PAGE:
Special thanks to Jim Womack for sharing spectacular photos as well as the following about the historical Santa Fe Trail which passed through Baca County:
One of the few remaining places you can see the wagon wheel ruts on the Santa Fe Trail; this is the Aubry Cutoff a few miles southeast of Campo, Colorado used in the 1850s. Original marking stone in pictures. Excerpt from an old research paper about Santa Fe Trail-
One such branch of the trail divided from the main trail at a point about twenty miles west of the 100th meridian (presently the sight of Cimarron, Kansas), while the regular route continued on westward to Bent’s Fort in Bent County, Colorado. The Cimarron Cutoff, as it was called, is also known as the water scrape. The supply of water on the Cimarron Trail was notably scarce. After leaving water on the Arkansas River, travelers had to cover sixty-six miles until they again reached water, this time at a point on the Cimarron River. Nevertheless, the Cimarron Cutoff became extremely popular. Even though it was dry and subject to Indian attacks, it was considerably shorter than the regular route and this feature was highly prized by the traders. They wanted as short a route as possible to the wealth of Santa Fe and then wanted the fastest route home again so they could reload their wagons and go after more money. Francois Xavier Aubry- A dedicated young man who helped to make the West more accessible to the East was one who searched the area along the Santa Fe Trail to find an even faster and safer route to Santa Fe, and he continued to use this new route on all his trading ventures to Santa Fe thereafter. The shortcut he established was more accessible to water and there was less Indian trouble along it than on the regular Cimarron Cutoff. This cutoff, known as Aubry’s Route, an army fort and a town named in his honor, and Aubry himself combine to make one of the most interesting stories of the settlement of the West.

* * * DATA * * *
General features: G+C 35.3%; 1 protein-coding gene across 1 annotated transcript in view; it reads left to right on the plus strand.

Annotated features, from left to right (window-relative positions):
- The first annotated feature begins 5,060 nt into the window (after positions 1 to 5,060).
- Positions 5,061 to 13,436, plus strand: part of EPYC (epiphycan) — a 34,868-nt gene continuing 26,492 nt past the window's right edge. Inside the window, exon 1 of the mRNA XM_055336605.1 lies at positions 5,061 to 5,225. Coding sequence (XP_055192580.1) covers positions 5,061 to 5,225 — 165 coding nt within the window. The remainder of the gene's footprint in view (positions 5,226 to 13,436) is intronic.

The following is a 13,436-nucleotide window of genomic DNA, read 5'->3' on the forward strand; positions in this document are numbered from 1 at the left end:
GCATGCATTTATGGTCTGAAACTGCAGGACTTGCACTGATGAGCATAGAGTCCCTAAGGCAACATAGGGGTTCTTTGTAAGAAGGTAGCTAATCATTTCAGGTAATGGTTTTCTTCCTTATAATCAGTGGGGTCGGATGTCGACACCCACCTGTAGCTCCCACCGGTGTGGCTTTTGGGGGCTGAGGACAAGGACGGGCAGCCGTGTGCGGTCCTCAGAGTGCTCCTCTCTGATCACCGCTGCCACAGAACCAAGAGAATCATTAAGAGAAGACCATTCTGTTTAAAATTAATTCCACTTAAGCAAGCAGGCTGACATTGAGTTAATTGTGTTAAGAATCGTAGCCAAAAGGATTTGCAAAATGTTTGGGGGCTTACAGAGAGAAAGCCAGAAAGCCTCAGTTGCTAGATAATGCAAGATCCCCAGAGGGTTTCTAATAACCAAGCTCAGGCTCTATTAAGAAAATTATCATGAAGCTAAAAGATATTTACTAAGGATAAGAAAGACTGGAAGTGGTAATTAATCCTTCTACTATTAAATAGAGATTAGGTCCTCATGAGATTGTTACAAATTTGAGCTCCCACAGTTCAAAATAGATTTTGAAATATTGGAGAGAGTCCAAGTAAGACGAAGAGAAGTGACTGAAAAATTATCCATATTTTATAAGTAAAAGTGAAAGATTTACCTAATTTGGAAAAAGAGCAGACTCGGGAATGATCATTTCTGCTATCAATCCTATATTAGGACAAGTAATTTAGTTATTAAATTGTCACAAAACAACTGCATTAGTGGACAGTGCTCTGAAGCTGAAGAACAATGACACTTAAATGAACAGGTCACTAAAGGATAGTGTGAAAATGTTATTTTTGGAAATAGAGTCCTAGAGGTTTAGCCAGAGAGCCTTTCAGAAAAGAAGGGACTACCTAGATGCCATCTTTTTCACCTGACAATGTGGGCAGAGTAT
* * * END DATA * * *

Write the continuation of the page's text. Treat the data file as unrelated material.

I love the comments from Jim’s post in one of our Baca County Facebook groups who commented on Jim’s post as well. Stephanie Hund reminds us of the how hardy those travelers were:
This is so awe inspiring! I remember looking at those ruts, thinking about the hard journey so many made along that trail.
Ginger Hartman’s comment makes me think we don’t always recognize history so it is important to record it, share and passed it down:
I always thought wagon ruts looked like a field road; however, not far from me in Kansas on the Santa Fe Trail, we have Charlie’s Ruts, where the ruts are harder for me to see. The wagons traveled at least four abreast so there are these strips of depressed ground where the wagons went and swells between the strips. Here is a link if you want to see the difference. http://bit.ly/2qRl0PT
Finally, I have added a link to more information and maps of the Aubry Route here.
Thanks again for reminding us of a great piece of Baca County History.
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